View Full Version : Tutorial - Replacing the ATOMA diamond pad

Dave Martell
06-02-2012, 06:58 PM
How to replace the ATOMA diamond pads (http://www.japaneseknifesharpeningstore.com/product-p/ato140.htm) is a question that I get asked often yet we never have anyone buy the replacements (http://www.japaneseknifesharpeningstore.com/product-p/ato140repl.htm) - LOL. I suspect that people might be hesitant to take this on themselves without knowing what to expect so I decided to do a quick tutorial on how to do this.

First we have to have an old busted plate that needs replacing. This is my shop use 140x ATOMA that's flattened countless amounts of stones over the last couple of years and sharpened a fair amount of knives recently too. This plate isn't dead yet though, it's just too slow for my liking so I'm putting a brand new replacement 140x ATOMA pad on the base. *BTW - these ATOMAS outlast DMT's by at least 2.5x!!!

Here's the old busted pad. Not bad condition considering that I've never once dried it after use.


Here's the kit needed to get the job done. Well I left out some cleaning products but you can get by without seeing that. We have the old busted pad, the new ATOMA replacement pad (http://www.japaneseknifesharpeningstore.com/product-p/ato140repl.htm), a putty knife, and a hammer.


Now we see the back side of the new replacement pad (http://www.japaneseknifesharpeningstore.com/product-p/ato140repl.htm) showing the location of the tape strips. Note these locations for the next step.


The way to remove the old pad is to use the putty knife to severe the grip that the sticky tape has between the old pad and base plate. Here you can see how I will do this although you should note that I'm showing that I picked a bad spot to attack the tape, I'm showing that I'm going in at a spot where there is no tape, I'll have to re-position.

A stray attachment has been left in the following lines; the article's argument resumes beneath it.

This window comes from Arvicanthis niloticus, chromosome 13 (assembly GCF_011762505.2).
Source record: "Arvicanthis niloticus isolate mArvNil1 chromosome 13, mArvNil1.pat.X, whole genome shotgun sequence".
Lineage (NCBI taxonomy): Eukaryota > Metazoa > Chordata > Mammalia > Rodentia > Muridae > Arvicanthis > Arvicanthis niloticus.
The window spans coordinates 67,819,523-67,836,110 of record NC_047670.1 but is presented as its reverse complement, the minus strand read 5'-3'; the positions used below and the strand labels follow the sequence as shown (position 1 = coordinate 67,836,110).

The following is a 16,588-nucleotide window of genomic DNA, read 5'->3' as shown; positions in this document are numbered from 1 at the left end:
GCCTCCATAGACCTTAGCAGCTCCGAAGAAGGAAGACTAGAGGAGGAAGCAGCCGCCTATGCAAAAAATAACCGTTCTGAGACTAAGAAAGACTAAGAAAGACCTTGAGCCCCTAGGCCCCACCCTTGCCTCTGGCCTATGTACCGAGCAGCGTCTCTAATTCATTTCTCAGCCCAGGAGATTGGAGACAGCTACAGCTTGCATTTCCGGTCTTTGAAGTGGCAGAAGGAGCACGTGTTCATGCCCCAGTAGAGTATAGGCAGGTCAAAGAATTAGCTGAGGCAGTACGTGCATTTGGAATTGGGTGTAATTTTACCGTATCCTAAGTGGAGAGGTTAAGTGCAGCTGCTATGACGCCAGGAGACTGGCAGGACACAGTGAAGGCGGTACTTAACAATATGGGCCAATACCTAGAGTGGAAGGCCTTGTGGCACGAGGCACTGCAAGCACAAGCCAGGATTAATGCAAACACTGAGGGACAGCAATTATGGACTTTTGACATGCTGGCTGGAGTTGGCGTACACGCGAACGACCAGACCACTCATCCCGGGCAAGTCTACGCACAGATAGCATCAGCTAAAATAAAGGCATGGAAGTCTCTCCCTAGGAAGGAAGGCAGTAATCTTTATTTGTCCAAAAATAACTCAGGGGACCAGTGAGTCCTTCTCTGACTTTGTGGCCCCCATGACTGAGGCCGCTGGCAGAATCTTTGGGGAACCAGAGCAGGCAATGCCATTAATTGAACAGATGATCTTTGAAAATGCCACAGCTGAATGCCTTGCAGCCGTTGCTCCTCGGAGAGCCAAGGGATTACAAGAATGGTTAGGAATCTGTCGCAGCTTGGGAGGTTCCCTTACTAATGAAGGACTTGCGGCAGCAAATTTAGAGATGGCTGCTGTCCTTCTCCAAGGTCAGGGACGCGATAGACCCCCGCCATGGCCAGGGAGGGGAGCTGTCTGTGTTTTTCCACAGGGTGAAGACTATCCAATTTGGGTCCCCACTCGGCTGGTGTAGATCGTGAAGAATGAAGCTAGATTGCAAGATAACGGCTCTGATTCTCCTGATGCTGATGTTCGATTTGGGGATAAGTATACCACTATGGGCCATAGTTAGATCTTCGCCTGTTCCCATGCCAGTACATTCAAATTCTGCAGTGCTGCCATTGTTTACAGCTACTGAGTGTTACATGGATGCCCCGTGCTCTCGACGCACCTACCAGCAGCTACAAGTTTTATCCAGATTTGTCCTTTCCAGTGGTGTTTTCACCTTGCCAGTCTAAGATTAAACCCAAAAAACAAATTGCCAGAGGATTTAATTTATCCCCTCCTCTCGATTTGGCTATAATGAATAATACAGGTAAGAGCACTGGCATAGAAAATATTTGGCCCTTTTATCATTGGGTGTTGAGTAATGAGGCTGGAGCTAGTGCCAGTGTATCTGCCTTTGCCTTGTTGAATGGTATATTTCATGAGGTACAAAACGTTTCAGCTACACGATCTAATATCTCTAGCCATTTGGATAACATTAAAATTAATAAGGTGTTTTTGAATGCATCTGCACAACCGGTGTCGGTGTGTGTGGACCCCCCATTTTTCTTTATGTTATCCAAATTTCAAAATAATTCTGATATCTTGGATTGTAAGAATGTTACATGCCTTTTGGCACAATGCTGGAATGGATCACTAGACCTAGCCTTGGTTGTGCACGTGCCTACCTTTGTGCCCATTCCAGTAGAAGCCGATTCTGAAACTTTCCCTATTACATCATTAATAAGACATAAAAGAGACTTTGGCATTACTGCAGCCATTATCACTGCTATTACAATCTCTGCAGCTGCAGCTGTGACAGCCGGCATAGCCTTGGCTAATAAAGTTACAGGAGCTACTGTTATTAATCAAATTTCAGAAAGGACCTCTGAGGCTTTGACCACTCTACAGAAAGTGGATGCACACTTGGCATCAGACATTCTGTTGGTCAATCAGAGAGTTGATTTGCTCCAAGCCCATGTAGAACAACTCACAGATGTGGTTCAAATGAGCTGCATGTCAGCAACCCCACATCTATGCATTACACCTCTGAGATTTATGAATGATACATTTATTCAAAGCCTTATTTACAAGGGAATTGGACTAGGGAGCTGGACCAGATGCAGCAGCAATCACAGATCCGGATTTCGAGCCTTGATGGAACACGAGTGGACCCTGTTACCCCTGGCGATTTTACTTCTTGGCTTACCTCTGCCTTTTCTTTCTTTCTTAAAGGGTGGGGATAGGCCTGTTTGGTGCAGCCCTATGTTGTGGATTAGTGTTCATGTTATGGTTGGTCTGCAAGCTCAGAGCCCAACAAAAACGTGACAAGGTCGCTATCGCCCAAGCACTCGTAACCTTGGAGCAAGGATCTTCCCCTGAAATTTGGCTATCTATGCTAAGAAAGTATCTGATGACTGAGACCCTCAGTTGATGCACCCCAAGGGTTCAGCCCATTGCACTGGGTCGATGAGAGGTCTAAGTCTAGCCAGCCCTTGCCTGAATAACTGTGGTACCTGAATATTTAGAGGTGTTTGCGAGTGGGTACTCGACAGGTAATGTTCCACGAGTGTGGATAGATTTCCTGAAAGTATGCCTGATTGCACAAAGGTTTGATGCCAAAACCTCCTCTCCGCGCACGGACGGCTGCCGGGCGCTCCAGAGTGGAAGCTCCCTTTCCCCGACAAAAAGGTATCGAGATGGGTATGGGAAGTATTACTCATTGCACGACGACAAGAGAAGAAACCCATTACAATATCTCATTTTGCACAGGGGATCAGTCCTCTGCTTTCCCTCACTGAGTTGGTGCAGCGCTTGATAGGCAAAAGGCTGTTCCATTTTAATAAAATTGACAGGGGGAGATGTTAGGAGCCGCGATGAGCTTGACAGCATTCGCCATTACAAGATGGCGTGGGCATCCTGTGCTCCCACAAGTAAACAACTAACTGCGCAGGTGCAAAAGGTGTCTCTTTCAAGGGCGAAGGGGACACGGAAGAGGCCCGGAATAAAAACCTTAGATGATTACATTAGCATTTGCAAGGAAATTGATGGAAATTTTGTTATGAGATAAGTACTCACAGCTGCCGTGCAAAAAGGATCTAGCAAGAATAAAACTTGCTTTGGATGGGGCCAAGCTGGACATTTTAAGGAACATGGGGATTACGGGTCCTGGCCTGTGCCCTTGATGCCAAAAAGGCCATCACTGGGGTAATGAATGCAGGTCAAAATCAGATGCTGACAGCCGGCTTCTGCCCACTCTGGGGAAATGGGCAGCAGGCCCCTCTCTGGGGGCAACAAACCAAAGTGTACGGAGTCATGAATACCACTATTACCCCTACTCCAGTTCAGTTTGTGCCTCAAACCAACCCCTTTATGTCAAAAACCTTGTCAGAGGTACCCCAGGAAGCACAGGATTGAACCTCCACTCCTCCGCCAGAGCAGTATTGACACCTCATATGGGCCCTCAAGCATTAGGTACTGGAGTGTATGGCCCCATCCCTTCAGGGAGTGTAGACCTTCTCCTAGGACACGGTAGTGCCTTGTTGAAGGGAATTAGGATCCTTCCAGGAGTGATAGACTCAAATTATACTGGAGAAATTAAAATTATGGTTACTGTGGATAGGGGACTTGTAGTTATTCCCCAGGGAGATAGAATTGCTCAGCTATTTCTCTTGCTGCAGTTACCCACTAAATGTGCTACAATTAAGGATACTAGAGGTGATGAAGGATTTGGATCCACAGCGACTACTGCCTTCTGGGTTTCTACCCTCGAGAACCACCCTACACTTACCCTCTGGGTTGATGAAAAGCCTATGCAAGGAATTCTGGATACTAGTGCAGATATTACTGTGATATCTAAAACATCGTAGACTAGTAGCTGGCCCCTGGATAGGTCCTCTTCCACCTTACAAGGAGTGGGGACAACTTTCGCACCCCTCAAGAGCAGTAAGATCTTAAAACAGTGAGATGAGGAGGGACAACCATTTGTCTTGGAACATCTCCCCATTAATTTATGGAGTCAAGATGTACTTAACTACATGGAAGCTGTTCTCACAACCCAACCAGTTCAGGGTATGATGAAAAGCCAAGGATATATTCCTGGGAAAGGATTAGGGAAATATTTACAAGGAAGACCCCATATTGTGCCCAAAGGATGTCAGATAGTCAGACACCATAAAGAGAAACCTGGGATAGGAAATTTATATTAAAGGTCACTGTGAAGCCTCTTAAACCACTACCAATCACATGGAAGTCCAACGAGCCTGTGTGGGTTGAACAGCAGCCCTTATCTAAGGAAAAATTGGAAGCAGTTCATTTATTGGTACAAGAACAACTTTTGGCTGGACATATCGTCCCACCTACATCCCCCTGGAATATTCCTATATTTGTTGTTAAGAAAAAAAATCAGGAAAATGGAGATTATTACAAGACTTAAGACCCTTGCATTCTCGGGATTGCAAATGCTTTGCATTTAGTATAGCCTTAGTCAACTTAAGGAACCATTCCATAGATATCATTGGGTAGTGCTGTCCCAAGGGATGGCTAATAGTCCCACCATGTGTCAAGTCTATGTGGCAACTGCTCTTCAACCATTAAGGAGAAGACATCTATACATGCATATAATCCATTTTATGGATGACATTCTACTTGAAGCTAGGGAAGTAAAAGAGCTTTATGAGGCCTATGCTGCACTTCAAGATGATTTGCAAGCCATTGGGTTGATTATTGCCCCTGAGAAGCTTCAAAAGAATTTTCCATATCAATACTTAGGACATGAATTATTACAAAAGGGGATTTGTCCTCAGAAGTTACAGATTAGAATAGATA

Now we see what lies beneath the old busted pad and it doesn't look too bad really. Remember that I said that I never dried this plate off ever and look Mom no rust or damage what-so-ever.


This is the step that I didn't capture - the cleaning. I used WD-40 and some green Scothrbite to remove the residual adhesive and then followed by alcohol to clean up that mess and make sure that we had a nice fresh surface to adhere the replacement pad (http://www.japaneseknifesharpeningstore.com/product-p/ato140repl.htm) to.

Here we now have our replacement pad (http://www.japaneseknifesharpeningstore.com/product-p/ato140repl.htm) all lined up and ready to go.


I now peel away the little tape backing strip bits (whatever they're called).


Now to adhere the new ATOMA diamond replacement pad (http://www.japaneseknifesharpeningstore.com/product-p/ato140repl.htm) to the base plate and we're back in business.


I hope that this helps with your upcoming ATOMA diamond pad (http://www.japaneseknifesharpeningstore.com/product-p/ato140repl.htm) replacements. :)


Eamon Burke
06-02-2012, 08:30 PM
Got any suggestions for a test of what is reasonable to expect as far as speed from the Atoma? I mean, how do I know when I can say "this thing is annoying me". Obviously, I liked it when it as brand new, lol, but I know it won't be that aggressive forever.

I think part of the problem with nobody ordering replacements is that it just doesn't seem to wear down at all! I am probably going to wear mine down before the year is out, with the amount of steel grinding I'm doing on it.

I thought mine was jacked up, it was rusty and loaded with stone mud and steel that just wouldn't come out. But I put a goodly amount of BKF on it, and gave it a scrubbin--clean as the day it was born.

06-02-2012, 11:14 PM
To clean up the adhesive, would acetone also work?

Dave Martell
06-02-2012, 11:27 PM
To clean up the adhesive, would acetone also work?

I tried that first with the Scothbrite and it did nothing so I went for the WD-40 and it was insto-gone.